These 328 words are my entry into the Trifecta Week 79 writing challenge.


Trifextra 69 – The Art of Surprise


Nearly there.

She’d appeared oblivious to Bob’s grumbling.

Should I tell him?


I will. I’ll tell him.

Rounding the corner they saw the banner.

“Congratulations Bobby!”

The secret was out.

He smiled.


These 33 confession themed words are my entry into the Trifextra 69 writing challenge. If you like it you can vote for me on Monday morning. If you don’t like it then you can vote for somebody else. I won’t hold it against you, honest!

Friday Fictioneers – One Man and His Dog

ff220513Xavier Barncastle could sell anything to anybody. He’d even sold Miss Simpkin a phone without an ear piece. She didn’t seem to mind. Miss Simpkin was Xavier’s best customer.

For years Xavier and his Labrador Scruples had hawked their wares throughout Saskaran County. He’d been married once. Preferred the road and the company of his dog. Miss Simpkin though was different.

He had the ring. It was time to settle down. As they approached the Simpkin house he paused. He wanted to. He needed to. She wanted him to.

Turning back towards the freeway he looked at his old friend.

“One last trip, eh Scruples?”

This is my entry in this week’s 100 word writing challenge over at Friday Fictioneers.

Trifecta 78 – Gone Fishin’

abandoned2The biting summer winds shrieked their way through the deserted streets of Saskatill. Doors of homes long shorn of life blew open and closed in an endless cacophony of thuds and bangs. The frozen, hulking skeletons of rusting machinery at the abandoned fishing plant rattled day and night.

Nobody cared. Nobody was there to care. They’d all left when the plant closed. All except Mickey Keeperman. He’d stayed.

“Come on Mickey. Think straight. We leave tomorrow” they’d said.

“I ain’t leavin’. This is my town. Why woulds I wanna leave?”

Who wouldn’t want to leave this end of nowhere? Use some imagination Mickey!

Mr Mayhew called him pedantic. He didn’t know what that meant. He had everything he wanted right here. They didn’t understand.

“I can’t leave my family. They needs me” insisted Mickey.

At that point they stopped asking. Soon they were all gone. Rust moved in as the town began to rot away. Those who left didn’t forget their old friend though. Supplies were delivered. Hardly enough to feed a bird but Mickey survived. He survived to keep a look out.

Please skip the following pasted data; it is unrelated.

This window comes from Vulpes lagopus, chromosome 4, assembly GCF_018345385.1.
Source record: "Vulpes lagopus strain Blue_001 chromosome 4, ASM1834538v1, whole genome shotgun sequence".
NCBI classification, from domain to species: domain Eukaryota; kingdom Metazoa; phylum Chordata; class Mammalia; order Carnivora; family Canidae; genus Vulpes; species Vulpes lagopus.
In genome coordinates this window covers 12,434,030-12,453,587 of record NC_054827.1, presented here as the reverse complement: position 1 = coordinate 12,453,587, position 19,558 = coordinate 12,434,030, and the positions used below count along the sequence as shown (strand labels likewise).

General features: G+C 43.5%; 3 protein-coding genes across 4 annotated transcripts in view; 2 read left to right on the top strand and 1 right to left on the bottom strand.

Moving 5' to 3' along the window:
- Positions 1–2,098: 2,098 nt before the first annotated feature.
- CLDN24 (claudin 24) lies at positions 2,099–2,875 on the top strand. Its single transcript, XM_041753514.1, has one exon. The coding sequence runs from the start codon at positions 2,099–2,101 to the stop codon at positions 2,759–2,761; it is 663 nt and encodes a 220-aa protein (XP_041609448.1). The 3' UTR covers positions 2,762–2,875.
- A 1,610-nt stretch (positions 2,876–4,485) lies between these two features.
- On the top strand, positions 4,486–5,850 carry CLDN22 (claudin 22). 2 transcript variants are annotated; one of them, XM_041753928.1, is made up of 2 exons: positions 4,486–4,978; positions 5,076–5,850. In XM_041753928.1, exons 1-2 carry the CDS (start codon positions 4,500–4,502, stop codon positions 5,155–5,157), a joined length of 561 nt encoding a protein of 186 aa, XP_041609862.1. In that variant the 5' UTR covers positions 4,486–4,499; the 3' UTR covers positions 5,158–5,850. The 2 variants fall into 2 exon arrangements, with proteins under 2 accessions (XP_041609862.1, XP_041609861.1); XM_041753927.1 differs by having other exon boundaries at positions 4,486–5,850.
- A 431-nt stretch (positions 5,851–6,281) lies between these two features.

He came down to the dock every day to wait for them. They had been gone since Mickey was a kid. His father and brother were his heroes. A child needed heroes in this sort of town. He would never give up on them.

The cold and loneliness were beginning to take their toll on Mickey. His health wasn’t what it was. One bone chilling night, with the view crystal clear, Mickey thought he saw a boat. No! It is! Is it? It all went hazy. It all went quiet.


Five years after they left life returned to Saskatill. They’d struck oil. The first ones back found Mickey down by the dock.

It’s said when the skies are clear and the air is cold you can see it. Out in the fishing grounds. The old Keeperman trawler. Three hands on board. Mickey at the wheel.

These 329 words are my entry into the Trifecta Week 78 writing challenge.


Alastair’s Photo Fiction – Pandora’s Box


She’d heard it all a million times before.

“How’s ya box Pandora?”

“Woah, don’t open the box Pandora!”

She was a bit strange. It didn’t hurt her that people thought that way. Pandora Waghorn had lived in this small, end of the line town all her days. It was her father’s box. She’d loved her father dearly. He’d doted on his Pandora. She swore to him to keep it close.

Pandora slept soundly that night. The box was in its usual place by her bedside. He was in and gone in moments. Her snores went undisturbed. The bedside table was now empty.

I’ll see what’s in this friggin’ box. That Pandora. Stupid cow. Should be in a mental home. Right. Hmmm. Damn this is tight…..Ah, nearly there…Got it!…Wha…What the….!!